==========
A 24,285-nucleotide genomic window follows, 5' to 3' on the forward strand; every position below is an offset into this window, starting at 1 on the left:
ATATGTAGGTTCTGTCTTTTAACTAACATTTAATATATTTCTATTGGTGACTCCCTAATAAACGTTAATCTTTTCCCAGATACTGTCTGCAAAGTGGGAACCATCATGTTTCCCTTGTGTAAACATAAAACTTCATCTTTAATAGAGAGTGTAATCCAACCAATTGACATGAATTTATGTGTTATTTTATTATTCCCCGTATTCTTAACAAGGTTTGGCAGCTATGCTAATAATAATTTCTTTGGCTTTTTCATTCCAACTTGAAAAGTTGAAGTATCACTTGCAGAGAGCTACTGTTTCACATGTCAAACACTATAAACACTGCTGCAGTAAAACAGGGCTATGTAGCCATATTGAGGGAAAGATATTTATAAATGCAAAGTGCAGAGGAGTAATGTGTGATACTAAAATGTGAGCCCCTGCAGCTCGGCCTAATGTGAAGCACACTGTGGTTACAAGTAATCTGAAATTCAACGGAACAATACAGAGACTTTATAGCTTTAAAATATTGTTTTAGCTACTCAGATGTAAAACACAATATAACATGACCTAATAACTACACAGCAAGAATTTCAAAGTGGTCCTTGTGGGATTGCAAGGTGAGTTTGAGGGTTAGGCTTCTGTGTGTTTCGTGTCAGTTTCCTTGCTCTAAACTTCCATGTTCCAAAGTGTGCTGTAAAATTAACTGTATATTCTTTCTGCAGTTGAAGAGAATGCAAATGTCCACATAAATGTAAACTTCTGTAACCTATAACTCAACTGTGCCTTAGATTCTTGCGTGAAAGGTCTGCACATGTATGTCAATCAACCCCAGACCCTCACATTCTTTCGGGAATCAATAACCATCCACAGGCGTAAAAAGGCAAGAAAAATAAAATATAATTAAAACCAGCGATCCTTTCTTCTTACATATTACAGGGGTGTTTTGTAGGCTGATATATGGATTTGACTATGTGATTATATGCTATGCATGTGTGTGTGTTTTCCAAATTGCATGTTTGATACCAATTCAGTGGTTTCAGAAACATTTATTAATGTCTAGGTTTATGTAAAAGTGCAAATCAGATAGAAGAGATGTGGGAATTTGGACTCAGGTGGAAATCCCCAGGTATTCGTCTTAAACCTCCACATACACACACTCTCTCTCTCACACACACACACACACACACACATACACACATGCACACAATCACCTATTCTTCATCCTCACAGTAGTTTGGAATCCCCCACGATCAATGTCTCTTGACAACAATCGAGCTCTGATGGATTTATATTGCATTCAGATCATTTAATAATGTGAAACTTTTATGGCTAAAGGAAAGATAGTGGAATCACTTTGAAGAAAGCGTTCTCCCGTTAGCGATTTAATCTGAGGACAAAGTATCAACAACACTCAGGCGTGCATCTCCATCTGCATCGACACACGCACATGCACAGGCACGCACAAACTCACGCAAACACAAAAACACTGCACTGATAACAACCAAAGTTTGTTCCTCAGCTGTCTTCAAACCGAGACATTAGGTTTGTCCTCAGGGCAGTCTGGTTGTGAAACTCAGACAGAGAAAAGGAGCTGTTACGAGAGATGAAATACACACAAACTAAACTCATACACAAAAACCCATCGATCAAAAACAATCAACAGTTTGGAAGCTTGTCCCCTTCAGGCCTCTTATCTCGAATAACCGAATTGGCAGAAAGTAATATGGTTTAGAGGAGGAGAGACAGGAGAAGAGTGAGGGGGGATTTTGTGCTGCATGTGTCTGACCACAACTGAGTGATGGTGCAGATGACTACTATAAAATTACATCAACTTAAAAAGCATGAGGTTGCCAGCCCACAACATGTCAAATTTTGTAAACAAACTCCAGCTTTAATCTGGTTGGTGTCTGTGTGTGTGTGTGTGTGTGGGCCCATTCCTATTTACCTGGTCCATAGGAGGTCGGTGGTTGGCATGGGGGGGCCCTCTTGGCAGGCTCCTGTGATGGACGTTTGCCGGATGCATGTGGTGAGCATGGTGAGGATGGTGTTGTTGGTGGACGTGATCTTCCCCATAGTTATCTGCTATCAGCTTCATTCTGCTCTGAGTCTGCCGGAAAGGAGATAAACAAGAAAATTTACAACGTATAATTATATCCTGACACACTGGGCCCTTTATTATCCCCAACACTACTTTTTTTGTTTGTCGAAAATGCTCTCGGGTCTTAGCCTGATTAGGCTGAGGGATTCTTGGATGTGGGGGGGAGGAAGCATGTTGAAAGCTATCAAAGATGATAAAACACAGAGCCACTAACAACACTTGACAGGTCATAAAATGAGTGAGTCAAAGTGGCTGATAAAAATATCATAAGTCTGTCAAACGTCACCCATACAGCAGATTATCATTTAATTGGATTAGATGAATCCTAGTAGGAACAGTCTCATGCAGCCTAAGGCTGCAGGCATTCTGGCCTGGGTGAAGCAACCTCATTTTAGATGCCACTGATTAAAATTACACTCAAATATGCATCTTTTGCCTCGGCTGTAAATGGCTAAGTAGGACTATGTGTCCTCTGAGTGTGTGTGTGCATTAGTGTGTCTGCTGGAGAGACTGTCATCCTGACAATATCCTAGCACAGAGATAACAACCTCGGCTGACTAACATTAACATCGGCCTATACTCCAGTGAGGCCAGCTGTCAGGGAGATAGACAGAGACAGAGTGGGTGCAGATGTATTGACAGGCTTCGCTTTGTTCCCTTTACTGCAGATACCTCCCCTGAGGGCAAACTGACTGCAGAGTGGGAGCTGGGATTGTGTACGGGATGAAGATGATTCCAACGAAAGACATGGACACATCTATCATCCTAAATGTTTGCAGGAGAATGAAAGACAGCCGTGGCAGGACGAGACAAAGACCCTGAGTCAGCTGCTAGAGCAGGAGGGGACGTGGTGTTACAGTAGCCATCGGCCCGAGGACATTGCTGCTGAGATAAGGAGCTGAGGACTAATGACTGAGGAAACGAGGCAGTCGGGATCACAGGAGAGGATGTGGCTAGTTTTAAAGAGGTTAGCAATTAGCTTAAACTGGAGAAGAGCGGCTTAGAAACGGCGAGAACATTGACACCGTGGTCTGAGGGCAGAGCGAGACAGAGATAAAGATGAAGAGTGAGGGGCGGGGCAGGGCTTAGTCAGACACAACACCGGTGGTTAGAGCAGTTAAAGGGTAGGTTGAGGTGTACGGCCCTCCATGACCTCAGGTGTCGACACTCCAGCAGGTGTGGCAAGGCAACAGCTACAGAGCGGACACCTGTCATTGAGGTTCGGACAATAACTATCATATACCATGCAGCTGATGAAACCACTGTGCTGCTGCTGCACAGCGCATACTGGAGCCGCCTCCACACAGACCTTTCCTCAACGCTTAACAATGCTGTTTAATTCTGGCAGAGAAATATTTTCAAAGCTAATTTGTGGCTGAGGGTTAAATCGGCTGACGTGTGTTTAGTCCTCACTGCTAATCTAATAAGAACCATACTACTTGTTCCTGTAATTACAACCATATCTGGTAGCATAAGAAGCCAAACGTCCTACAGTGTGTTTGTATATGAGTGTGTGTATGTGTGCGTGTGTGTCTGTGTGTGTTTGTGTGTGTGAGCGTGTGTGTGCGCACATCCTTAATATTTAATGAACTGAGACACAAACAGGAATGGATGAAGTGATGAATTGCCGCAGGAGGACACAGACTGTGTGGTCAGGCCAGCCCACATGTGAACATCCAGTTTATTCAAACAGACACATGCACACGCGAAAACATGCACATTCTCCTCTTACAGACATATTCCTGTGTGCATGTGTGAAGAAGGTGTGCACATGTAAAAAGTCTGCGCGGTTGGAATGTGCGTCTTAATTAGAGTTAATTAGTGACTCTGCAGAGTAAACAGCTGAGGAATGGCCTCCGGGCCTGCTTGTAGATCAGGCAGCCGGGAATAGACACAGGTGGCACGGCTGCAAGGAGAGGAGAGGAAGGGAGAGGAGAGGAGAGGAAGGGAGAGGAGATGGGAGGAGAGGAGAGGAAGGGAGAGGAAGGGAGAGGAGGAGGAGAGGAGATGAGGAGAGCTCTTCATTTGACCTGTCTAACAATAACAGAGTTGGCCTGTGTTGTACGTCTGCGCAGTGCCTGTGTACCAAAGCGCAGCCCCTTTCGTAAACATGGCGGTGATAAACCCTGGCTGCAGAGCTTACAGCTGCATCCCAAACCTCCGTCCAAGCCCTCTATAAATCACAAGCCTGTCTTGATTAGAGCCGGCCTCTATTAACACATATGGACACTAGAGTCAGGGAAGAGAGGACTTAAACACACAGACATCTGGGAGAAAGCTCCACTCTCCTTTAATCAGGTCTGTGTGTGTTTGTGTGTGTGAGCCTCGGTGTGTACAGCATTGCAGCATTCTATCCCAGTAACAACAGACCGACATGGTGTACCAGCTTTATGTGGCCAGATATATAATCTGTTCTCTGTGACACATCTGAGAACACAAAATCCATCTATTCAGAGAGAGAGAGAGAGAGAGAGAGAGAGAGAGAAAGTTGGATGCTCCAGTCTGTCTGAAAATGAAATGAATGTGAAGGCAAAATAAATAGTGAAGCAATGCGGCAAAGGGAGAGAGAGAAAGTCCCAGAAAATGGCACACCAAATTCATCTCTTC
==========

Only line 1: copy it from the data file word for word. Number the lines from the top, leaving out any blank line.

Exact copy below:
A 24,285-nucleotide genomic window follows, 5' to 3' on the forward strand; every position below is an offset into this window, starting at 1 on the left: